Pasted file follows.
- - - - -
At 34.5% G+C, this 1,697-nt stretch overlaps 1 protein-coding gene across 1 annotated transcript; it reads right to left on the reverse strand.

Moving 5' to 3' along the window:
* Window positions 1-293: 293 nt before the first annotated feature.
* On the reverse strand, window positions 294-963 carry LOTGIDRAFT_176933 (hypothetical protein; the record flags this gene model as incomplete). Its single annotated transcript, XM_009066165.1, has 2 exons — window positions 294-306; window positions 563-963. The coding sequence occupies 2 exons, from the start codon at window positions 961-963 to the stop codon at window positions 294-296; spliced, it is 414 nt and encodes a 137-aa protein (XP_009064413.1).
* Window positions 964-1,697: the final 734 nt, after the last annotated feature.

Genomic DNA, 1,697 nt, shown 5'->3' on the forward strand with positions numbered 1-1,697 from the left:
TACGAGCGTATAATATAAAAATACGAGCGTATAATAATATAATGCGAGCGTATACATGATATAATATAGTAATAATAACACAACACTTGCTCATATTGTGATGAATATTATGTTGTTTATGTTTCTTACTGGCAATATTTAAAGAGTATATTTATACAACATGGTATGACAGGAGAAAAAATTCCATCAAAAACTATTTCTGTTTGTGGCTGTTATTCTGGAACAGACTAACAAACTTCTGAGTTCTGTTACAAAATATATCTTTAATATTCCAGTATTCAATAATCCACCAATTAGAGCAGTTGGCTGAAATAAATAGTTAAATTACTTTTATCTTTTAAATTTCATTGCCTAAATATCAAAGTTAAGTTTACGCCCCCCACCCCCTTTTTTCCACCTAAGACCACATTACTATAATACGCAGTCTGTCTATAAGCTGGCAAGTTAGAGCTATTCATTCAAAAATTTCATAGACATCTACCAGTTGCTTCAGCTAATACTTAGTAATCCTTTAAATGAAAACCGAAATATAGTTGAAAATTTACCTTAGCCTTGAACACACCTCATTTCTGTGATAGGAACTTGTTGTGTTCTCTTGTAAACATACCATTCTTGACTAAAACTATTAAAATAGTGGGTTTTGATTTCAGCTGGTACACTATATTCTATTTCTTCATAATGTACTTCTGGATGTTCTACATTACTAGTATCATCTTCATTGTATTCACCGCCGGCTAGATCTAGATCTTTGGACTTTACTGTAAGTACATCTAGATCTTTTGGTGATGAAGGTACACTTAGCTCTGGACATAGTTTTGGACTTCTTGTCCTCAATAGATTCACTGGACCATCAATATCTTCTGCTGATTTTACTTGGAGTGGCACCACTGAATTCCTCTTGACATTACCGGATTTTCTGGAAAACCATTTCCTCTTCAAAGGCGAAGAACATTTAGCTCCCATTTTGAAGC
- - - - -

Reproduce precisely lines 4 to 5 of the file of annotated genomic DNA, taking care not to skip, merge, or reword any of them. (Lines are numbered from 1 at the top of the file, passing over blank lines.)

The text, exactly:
* On the reverse strand, window positions 294-963 carry LOTGIDRAFT_176933 (hypothetical protein; the record flags this gene model as incomplete). Its single annotated transcript, XM_009066165.1, has 2 exons — window positions 294-306; window positions 563-963. The coding sequence occupies 2 exons, from the start codon at window positions 961-963 to the stop codon at window positions 294-296; spliced, it is 414 nt and encodes a 137-aa protein (XP_009064413.1).
* Window positions 964-1,697: the final 734 nt, after the last annotated feature.